The Son: A Novel
- By Philipp Meyer
- 576 pp.
- Reviewed by Fred Haefele
- May 28, 2013
The saga of a powerful, larger-than-life Texan family is told through the voices of three generations.
Philipp Meyer’s The Son is one of those books that remind you how totally absorbing a novel can be. Tracking the fortunes of the quasi-mythical McCulloch family, Meyer explores a swath of Southwest history that extends from the settlement of Texas in the 1830s, through the Comanche conflict, range wars, rise and fall of the cattle empire, oil boom and on into the present. Readers of Larry McMurtry, Cormac McCarthy, and even Edna Ferber will be familiar with much of this terrain, but the saga that unfolds in The Son is unfailingly engaging and profoundly resonant.
I had a moment’s trepidation when I opened the book and read the table of contents: three separate narratives in three separate time frames for nearly 600 pages? Swapping voices every chapter like tag-team wrestlers? Okay, I was dubious.
Often in novels with multiple narratives, the voices become muddled and indistinct, and the constant interruption and resumption bleeds away tension. But 12 pages into The Son, it was clear this was the work of an uncommonly visionary and skillful writer with a superb sense of pacing.
The first of the three narratives opens with the 1934 WPA oral history of the 100-year-old patriarch, Eli McCulloch, Meyer’s fictional character, who shares considerable background with one Benjamin McCulloch, a true-life Ranger, Indian fighter and pal of Davy Crockett, who had to sit out the battle of the Alamo when he came down with measles. But unlike Benjamin, Eli survives the perilous adventures of his youth and the Civil War, returns to Texas and starts acquiring land on the Nogadoches River.
The second narrative, set in the present day, is the tale of Eli’s great-granddaughter, Jeanne Anne. Anxious to be part of the family business but unable to find a place among the men, Jeanne Anne inherits the huge McCulloch fortune at the age of 17. At this point the tabloids take note and dub her “the millionaire teenager.”
The third narrative in the troika is provided by the journals of Eli’s son, Peter. In the early 20th century, Peter becomes party to the massacre of the Garcia family, neighboring ranchers who may or may not have rustled McCulloch cattle. Unfortunately for him, Peter seems the only man in the McCulloch clan with a conscience, and the event begins to devour him.
In the novel’s first 20 pages Meyer sets off at a blazing pace. In 1832, the 12-year-old Eli’s homesteader family is under attack by the Comanche:
“I got my rifle and sat down in a corner facing the door. The room was all shadows and dim red light. I wondered if I would go to Hell. My brother was pacing back and forth, and my mother and sister had sat down on the bed. My mother was brushing my sister’s hair saying Shush now, Lizzie, everything will be fine. Their eyes were empty sockets like the buzzards had already found them.”
The Comanche kill the entire family save for Eli, who is tied, naked, to a horse and borne off to the Texas outback in the most harrowing kidnap sequence I’ve ever read.
In the present day, Eli’s aged great-granddaughter lies mortally wounded on the dining room floor of the McCulloch ranch, trying to reconstruct the events that brought her to this end:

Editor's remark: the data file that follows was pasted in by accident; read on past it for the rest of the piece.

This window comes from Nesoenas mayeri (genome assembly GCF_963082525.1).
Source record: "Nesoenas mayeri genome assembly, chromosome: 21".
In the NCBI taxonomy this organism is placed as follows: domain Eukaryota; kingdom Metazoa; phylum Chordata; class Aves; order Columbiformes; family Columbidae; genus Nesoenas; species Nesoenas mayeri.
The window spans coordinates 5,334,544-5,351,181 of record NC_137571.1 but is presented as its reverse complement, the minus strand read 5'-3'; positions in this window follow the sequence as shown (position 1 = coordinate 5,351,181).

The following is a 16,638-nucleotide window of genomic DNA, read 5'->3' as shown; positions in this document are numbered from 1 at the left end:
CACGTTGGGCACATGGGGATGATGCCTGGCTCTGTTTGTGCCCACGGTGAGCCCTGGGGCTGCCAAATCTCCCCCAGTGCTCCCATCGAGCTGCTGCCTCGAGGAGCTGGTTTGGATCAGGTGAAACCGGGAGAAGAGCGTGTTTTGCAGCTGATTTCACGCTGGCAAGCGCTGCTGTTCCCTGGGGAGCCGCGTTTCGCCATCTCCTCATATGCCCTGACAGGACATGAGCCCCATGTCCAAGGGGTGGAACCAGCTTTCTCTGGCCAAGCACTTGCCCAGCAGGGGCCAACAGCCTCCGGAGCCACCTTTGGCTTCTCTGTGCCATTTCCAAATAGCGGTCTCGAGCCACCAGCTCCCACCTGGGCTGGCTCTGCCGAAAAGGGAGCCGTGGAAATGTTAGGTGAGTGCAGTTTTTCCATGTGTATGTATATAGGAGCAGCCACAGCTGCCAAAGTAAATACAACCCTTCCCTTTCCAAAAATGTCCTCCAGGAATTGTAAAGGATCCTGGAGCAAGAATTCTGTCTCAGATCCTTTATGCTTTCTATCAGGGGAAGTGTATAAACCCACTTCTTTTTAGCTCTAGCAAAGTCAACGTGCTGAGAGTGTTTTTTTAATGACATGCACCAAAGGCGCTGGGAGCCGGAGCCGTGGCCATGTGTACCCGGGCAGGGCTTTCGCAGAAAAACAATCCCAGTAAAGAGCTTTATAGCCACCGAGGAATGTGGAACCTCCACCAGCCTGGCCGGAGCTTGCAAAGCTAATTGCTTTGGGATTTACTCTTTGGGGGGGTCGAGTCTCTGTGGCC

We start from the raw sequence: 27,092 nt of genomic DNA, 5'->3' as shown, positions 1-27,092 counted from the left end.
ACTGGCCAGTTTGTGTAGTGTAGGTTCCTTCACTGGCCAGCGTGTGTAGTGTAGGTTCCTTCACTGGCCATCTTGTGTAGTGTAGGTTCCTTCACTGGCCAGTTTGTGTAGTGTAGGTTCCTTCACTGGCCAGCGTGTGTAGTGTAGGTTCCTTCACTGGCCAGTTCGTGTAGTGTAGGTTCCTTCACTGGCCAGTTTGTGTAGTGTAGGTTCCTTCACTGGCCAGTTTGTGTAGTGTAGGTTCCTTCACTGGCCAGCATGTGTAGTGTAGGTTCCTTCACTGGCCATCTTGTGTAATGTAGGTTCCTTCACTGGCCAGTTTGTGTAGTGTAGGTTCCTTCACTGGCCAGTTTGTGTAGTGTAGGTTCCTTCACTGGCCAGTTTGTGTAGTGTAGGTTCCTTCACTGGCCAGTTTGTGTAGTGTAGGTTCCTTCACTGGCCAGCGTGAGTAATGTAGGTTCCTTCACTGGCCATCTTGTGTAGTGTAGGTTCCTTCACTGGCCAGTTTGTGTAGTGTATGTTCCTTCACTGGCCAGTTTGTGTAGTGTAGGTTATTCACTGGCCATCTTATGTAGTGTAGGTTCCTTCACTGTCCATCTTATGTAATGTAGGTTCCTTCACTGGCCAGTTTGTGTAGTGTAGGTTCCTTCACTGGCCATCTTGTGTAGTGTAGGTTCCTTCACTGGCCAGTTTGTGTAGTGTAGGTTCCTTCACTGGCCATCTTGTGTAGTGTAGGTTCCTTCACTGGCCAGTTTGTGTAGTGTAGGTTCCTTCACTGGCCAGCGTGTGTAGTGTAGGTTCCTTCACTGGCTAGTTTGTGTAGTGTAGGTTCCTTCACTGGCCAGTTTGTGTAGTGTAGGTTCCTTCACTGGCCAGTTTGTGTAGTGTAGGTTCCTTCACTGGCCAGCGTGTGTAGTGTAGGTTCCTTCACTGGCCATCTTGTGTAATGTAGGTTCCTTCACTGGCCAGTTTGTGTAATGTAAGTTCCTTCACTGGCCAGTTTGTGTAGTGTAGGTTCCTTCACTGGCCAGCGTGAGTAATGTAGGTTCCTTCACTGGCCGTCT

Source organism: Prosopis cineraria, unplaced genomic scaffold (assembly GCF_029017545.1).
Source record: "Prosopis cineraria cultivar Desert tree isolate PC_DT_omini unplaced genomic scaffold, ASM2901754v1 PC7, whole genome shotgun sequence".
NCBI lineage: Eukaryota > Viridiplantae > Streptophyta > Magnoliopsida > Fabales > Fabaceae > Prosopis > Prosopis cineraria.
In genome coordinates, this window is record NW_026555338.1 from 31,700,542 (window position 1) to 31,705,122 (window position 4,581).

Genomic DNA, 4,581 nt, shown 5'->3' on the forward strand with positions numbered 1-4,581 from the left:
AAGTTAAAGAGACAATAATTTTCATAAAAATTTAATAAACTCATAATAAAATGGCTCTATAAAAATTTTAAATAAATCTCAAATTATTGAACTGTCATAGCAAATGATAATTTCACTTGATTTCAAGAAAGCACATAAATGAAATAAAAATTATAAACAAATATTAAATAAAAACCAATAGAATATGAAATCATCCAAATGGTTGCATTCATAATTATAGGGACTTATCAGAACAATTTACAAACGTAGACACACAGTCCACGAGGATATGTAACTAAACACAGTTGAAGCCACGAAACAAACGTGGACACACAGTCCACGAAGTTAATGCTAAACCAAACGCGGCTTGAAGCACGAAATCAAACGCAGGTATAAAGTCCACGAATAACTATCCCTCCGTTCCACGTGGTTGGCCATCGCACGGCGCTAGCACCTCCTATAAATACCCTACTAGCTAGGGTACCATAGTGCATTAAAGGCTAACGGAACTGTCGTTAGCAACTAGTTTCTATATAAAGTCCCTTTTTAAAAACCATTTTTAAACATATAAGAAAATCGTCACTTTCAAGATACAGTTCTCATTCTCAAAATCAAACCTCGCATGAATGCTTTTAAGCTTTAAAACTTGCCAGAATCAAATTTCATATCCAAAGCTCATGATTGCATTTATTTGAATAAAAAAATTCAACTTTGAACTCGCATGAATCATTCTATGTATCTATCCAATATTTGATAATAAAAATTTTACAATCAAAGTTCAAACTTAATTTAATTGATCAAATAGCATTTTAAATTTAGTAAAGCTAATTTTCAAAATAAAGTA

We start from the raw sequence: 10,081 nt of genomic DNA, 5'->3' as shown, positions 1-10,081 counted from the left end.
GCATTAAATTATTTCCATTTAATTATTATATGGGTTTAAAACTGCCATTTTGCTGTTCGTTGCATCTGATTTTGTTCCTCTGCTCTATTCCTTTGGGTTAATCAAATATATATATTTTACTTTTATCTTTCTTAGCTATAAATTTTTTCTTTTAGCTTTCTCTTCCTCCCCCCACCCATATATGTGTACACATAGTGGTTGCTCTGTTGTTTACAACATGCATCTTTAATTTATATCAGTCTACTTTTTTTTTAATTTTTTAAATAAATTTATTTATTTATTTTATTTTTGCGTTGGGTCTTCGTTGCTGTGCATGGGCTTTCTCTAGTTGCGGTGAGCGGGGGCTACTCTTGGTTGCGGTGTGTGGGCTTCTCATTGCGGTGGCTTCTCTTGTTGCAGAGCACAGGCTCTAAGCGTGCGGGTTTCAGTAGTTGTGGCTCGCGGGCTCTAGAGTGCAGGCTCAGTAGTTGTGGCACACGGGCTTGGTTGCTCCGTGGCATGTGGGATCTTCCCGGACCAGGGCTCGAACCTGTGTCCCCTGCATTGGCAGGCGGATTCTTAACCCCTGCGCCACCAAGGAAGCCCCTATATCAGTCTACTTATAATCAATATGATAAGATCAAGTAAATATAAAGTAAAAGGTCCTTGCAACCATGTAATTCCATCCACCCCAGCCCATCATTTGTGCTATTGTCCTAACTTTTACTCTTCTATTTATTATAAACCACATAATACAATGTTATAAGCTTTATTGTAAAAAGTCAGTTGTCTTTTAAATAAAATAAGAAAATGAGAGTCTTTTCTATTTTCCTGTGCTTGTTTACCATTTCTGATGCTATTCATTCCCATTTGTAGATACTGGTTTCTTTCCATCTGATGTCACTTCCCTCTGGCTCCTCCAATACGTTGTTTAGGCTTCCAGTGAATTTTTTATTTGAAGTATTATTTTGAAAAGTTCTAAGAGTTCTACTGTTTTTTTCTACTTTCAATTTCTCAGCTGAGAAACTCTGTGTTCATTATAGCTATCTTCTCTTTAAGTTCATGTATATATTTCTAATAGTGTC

“Even as a child she’d been mostly alone. Her family had owned the town. People made no sense to her. Men, with whom she had everything in common, did not want her around. Women, with whom she had nothing in common, smiled too much, laughed too loud and mostly reminded her of small dogs, their lives lost in interior decorating, other people’s outfits and proper seating at parties. There had never been a place for a person like her.”
With these two stories in motion, the frame shifts to 1918, when Peter’s son, Glen, is wounded by Mexican cattle thieves and the McCullochs stage a murderous reprisal:
“Our youngest son, Glen, was shot tonight when we came across some riders in the dark … The Colonel [Eli] has decided the shooters were our neighbors. When I protested it was too dark for any of us to have seen the guilty parties, it was implied that I was a traitor.
‘If you’d learned anything I taught you,’ he said. ‘That was Chico and Jose on those horses.’
‘Well, you must have eyes like a catamount,’ I said, ‘to be able to see in the dark past a furlong.’
‘As you well know,” he said, “my vision has always carried farther than that of other men.’
About a quarter of the town (the white quarter) is downstairs, along with the Rangers and all our vaqueros. In a few minutes we will ride on the Garcias.”
The Son is a beautiful, violent and frequently heartbreaking book, but it is not without a sense of fun; along the way, we meet LBJ in senatorial campaign mode and have tea with Edna Ferber at the McCulloch ranch. We also meet an Indian fighter by the name of “Syphilis Poe.”
Meyer’s Southwest landscape is always fresh and alive on the page, and he is so fluent in the archaic language his characters speak that their dialogue bursts into life like some priceless archival recording. Readers are lucky: they can buy this wonderful novel at any bookstore.
Fred Haefele’s writings have appeared in Epoch, Missouri Review, Prism International, Outside, New York Times Magazine, Salon.com, Wired, Montana Quarterly, Newsday, American Heritage and others. He is the author of the award-winning memoir Rebuilding the Indian and the recently published Extremeophilia. Visit his website at fredhaefele.com.